Henry Big Boy Color Case Hardened Carbine, top, and Rifle • $1,045 Henry Repeating Arms
I’ve had the pleasure of shooting the new and gorgeous Big Boy Color Case Hardened Carbine for the past few days, and I’m going to have a tough time not bringing it along on every range trip from now on. Hell, I’m having a tough time not carrying it around the house. Like every Henry, its build is rock solid, and the swirling browns, purples, and blues of the Case Hardening are plain gorgeous set against the American Walnut stock and the stout 16.5-inch octagonal barrel, but this pistol-caliber carbine is just as effective as it is pretty.
Through the chronograph, the rifle was spitting out .44 Special ammo (the recoil of which felt like a .22 to me) at 901 fps, and Federal Premium Champion 240gr at a spicy 1,682 fps. It was accurate with iron sights at 50 and 100 yards and just a plain pleasure to shoot. Tearing some wrapping paper to see this gorgeous display-quality firearm will make any gun owner happy. It’s also available in a rifle version with a 20-inch octagonal barrel and additional chamberings include .45 Colt, and .357 Mag/.38 Spl. MSRP: $1,045 —David Maccar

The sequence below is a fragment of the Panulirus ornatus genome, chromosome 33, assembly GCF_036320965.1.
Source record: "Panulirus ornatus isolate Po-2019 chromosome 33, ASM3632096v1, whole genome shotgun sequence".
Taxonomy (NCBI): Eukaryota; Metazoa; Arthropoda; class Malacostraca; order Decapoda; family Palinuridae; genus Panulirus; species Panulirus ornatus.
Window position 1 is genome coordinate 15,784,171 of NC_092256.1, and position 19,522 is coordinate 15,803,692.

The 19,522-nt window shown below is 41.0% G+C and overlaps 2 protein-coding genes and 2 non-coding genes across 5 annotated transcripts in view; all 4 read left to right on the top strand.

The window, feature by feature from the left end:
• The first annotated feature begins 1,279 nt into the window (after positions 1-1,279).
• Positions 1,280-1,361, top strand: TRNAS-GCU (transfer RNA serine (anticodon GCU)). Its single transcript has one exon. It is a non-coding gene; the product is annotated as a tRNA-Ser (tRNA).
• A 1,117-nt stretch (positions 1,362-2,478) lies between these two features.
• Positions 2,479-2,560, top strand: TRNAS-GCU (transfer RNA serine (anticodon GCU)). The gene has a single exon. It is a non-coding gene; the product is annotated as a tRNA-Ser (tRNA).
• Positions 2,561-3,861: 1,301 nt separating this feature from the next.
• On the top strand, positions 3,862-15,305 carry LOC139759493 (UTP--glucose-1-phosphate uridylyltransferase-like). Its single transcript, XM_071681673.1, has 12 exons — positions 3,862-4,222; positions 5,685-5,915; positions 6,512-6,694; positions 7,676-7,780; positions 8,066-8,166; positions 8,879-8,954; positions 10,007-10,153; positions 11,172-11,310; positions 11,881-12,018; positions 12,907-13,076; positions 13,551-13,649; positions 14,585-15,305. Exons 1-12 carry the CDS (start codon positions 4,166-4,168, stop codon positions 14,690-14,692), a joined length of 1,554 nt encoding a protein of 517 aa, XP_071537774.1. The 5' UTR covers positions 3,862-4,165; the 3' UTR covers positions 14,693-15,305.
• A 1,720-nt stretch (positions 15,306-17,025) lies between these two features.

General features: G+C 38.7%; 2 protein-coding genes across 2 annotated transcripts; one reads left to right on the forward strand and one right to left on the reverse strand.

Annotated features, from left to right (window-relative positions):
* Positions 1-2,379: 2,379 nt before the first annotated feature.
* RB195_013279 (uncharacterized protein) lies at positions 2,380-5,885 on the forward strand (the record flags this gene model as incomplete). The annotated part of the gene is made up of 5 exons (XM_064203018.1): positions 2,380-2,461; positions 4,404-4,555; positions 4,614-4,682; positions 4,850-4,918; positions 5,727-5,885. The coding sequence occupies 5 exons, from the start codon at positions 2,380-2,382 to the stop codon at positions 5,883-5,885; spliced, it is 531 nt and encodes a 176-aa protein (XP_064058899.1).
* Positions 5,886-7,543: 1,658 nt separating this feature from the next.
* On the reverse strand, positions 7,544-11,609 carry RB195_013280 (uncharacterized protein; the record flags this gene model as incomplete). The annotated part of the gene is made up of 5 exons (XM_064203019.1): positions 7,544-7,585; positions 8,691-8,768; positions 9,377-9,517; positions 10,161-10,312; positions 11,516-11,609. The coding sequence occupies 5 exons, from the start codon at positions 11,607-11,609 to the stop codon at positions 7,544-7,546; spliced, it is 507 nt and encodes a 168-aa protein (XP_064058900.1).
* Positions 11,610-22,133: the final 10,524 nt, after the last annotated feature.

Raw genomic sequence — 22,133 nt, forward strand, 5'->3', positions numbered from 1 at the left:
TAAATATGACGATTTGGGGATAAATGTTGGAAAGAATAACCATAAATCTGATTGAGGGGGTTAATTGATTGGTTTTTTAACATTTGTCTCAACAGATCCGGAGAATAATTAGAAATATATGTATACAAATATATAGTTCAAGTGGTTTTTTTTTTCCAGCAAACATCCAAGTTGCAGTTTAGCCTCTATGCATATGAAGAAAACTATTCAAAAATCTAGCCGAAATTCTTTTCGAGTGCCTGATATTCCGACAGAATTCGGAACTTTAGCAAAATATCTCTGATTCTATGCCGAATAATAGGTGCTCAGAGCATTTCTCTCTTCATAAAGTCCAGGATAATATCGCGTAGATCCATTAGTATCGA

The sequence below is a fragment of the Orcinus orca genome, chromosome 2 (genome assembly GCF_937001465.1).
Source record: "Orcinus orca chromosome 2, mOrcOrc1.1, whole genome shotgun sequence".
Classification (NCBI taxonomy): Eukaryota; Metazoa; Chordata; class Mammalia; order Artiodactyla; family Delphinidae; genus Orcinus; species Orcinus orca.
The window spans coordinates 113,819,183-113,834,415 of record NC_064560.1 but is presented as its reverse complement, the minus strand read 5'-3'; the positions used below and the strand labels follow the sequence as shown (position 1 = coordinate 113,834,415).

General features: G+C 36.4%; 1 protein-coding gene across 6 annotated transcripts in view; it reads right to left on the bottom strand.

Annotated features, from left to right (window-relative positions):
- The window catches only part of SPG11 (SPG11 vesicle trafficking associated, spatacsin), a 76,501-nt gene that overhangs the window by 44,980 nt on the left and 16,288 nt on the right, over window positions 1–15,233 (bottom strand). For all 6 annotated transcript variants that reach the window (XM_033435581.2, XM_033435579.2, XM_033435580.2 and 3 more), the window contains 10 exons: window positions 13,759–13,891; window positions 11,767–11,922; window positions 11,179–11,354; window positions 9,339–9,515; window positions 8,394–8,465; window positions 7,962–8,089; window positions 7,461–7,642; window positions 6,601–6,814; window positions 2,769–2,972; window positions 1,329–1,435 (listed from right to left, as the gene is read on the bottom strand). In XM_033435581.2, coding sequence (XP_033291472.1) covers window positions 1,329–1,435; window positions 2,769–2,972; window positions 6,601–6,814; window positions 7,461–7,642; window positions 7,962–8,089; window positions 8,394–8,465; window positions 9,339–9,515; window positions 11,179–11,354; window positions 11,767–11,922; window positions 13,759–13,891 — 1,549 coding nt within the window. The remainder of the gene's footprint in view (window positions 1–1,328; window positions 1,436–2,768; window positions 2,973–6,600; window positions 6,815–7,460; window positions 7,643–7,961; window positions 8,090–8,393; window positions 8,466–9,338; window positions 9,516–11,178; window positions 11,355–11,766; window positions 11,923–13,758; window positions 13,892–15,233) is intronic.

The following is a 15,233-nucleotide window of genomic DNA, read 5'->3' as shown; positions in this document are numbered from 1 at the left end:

Henry Single Shot .410 Shotgun
The Henry Repeating Arms Single Shot break-action .410 shotgun • $400 Henry Repeating Arms
An heirloom quality shotgun for under $400. I’ll take that, and you should, too. This diminutive single shot from Henry is a great kid’s first shotgun that you won’t want to give away. I picked one up this spring to turkey hunt with Federal’s new .410 TSS loads. It comes with an Invector-style full choke that patterned dead nuts right out of the box. Since then it’s been hell on the chipmunk horde invading my house and did a number on squirrels down in Kentucky this summer. Chambered for 3-inch shells, with a 26-inch barrel , coming in at 6.5 pounds, it’s handy and capable in the woods.